To demonstrate how simple lever tool can be used and the Law of the lever.
A box or cylinder can be used filled with weight like a penny or other items. It can demonstrate the three different classes of levers. During the design and contraction process, the use of basic 3D geometry has been used.
How I Designed This
To create the lever, which consists of three parts, the addition and subtraction of the basic geometric shapes has been used. The lever is formed by a box. The weight are design by a box and cylinder and formed by a cutaway cylinder and box to hollow out the weight to let the student fill with different weighted items like penny, water, ect,.. The student can design different sizes of the weights and shorten or lengthen the lever. All parts are designed for 3D printing
Project: Lever System
Students will be able to test and use in practice how lever work with fulcrum, motion, resistance and effort. Students will find out how to change the fulcrum and how much effort to lift the load or balance out the load.
Wikipedia - Lever
Weight of Coins
The may also work with inventing their own design of the lever, in order to meet the principle, while being as simple and compact as possible.
The function of the lever tool is usually part of the curriculum of the secondary school or students learning about engineering and math.
The preparation for this project is the study of the fundamental mathematical principles.
Material: You also need items like penny’s, or other things that has weight. May require a scale to measure the weight of the items to put in the box or cylinder. The penny weight for a copper penny is 2.500 grams. You will need a 3D printer. No tools required.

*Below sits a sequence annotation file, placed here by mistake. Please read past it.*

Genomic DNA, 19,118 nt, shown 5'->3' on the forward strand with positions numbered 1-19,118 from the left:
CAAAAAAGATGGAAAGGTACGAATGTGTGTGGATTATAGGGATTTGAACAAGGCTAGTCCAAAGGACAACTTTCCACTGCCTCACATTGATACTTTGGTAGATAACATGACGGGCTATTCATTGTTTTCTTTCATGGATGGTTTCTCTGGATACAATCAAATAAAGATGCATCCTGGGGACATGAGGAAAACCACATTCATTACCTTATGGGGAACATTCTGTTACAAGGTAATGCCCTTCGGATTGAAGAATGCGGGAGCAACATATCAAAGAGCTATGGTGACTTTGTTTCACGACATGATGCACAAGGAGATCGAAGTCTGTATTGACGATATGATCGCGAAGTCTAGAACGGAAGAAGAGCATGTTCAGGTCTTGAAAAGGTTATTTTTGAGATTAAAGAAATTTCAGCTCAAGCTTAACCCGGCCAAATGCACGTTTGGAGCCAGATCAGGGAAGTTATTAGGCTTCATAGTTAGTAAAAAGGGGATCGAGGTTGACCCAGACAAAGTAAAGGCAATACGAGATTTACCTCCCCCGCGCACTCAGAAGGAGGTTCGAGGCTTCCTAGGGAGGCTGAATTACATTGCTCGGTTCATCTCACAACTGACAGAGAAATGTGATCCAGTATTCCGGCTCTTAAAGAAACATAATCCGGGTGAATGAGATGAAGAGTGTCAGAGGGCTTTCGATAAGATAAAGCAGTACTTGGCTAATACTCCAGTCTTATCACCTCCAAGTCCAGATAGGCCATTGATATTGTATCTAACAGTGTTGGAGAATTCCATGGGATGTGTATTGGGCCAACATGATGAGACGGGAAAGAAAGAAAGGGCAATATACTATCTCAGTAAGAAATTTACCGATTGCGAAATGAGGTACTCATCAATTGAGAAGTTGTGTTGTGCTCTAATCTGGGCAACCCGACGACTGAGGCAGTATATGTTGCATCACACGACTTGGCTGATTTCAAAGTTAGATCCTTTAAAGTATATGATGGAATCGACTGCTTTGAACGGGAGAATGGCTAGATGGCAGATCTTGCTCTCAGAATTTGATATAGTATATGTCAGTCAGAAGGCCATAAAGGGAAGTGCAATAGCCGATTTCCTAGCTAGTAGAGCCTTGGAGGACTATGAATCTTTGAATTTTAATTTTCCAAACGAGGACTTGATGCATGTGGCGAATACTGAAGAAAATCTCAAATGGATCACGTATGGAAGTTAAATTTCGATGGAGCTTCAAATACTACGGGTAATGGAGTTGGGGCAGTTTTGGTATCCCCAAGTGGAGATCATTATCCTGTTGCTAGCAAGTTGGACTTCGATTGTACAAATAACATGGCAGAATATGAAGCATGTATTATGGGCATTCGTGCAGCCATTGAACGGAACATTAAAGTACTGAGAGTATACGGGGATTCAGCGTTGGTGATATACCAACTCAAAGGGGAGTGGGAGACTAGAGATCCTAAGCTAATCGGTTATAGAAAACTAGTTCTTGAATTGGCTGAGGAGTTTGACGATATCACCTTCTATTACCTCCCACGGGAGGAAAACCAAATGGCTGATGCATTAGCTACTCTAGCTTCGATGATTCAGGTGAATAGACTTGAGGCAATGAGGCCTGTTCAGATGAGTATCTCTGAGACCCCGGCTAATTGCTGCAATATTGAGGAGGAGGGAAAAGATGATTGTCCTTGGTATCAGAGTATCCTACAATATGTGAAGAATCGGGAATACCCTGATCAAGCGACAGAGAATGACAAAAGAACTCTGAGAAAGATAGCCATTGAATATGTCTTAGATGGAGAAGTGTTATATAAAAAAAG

Students first create the M1 & M2 box or cylinder, fulcrum & plank.
Adding penny to M1 & M2 and adjusting the 3D object along the plank “lever” and calculate the force and levers. A lever is a beam connected to ground by a hinge, or pivot, called a fulcrum. The ideal lever does not dissipate or store energy, which means there is no friction in the hinge or bending in the beam. In this case, the power into the lever equals the power out, and the ratio of output to input force is given by the ratio of the distances from the fulcrum to the points of application of these forces. This is known as the law of the lever.
T1 = F1a, T2 = F2b
where F1 is the input force to the lever and F2 is the output force. The distances a and b are the perpendicular distances between the forces and the fulcrum.
Since the moments of torque must be balanced,
T1 = T2. So, F1a = F2b
The mechanical advantage of the lever is the ratio of output force to input force,
MA = F2/F1 = a/b
This relationship shows that the mechanical advantage can be computed from ratio of the distances from the fulcrum to where the input and output forces are applied to the lever, assuming no losses due to friction, flexibility or wear.
Fulcrum in the middle: the effort is applied on one side of the fulcrum and the resistance (or load) on the other side, for example, a seesaw, a crowbar or a pair of scissors. Mechanical advantage may be greater or less than 1.
Resistance (or load) in the middle: the effort is applied on one side of the resistance and the fulcrum is located on the other side, for example, a wheelbarrow, a nutcracker, a bottle opener or the brake pedal of a car. Mechanical advantage is always greater than 1.
Effort in the middle: the resistance (or load) is on one side of the effort and the fulcrum is located on the other side, for example, a pair of tweezers or the human mandible. Mechanical advantage is always less than 1.
The students of lower grades can construct various weights, blocks and cylinders layout for this project. Students of higher grades can design their own lever and 3D objects to measure the different classes of levers. Learn about the classes of levers.